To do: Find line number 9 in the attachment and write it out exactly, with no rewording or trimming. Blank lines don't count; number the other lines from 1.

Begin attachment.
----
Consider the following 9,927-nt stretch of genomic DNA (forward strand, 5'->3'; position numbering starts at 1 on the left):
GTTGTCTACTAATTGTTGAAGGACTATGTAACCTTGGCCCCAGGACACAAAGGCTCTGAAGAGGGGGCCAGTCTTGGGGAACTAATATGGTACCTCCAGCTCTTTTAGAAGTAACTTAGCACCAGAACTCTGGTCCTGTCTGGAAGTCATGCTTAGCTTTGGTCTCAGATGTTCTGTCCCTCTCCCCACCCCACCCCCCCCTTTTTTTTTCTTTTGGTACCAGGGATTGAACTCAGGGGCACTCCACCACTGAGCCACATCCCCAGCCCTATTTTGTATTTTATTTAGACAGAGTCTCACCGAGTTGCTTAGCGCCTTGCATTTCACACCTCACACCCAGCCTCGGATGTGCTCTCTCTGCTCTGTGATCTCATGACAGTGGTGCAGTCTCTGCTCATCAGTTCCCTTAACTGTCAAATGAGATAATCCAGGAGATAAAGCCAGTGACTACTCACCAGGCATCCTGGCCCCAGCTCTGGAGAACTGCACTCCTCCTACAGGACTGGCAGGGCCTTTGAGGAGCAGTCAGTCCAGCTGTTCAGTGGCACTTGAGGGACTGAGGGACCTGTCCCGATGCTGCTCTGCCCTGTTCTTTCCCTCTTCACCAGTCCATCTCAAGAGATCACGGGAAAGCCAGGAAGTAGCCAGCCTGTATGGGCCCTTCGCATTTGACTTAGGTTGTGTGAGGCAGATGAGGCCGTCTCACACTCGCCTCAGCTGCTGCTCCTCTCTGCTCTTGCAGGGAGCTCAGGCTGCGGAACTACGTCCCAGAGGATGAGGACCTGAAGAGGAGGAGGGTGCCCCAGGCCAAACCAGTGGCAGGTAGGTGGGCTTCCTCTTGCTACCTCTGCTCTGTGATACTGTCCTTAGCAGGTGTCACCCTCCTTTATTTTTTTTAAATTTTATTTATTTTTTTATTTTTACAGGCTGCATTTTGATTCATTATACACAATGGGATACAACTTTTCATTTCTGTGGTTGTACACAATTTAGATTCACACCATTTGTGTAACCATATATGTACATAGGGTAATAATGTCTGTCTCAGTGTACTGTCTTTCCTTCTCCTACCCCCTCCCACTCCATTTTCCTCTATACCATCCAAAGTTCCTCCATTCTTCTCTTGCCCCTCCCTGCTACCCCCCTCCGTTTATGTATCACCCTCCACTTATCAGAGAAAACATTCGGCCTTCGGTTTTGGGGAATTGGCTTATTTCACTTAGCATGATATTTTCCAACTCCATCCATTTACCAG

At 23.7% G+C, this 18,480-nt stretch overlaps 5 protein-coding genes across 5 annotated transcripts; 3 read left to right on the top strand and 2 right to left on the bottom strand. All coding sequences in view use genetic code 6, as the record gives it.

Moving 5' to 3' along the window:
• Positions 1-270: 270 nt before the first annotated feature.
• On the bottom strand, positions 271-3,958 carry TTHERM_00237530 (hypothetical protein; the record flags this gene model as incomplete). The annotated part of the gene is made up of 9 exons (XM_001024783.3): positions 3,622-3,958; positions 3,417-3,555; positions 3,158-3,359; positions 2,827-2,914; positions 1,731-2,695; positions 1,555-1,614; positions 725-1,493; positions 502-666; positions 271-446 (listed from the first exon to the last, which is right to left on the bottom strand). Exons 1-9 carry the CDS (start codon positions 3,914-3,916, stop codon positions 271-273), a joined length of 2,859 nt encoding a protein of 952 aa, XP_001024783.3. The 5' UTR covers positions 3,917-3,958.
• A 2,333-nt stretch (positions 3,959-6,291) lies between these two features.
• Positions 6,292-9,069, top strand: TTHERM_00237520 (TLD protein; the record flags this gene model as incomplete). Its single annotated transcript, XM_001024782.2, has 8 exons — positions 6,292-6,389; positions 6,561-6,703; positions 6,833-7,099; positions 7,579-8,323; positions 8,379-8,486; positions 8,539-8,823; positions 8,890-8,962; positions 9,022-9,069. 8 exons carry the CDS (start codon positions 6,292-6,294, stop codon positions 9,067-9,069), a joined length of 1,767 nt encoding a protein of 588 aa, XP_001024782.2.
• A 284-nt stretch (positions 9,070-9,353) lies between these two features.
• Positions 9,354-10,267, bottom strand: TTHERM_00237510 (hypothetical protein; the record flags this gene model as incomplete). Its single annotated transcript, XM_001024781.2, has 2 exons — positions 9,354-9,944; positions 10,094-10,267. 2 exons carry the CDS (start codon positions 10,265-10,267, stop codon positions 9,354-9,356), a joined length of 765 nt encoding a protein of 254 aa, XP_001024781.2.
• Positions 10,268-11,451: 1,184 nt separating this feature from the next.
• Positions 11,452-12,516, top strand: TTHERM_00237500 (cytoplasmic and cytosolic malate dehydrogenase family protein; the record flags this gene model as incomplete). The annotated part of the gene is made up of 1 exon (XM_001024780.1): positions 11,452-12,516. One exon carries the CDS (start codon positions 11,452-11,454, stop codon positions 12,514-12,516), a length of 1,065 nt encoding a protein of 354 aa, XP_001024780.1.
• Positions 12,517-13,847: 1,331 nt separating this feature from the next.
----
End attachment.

• A 284-nt stretch (positions 9,070-9,353) lies between these two features.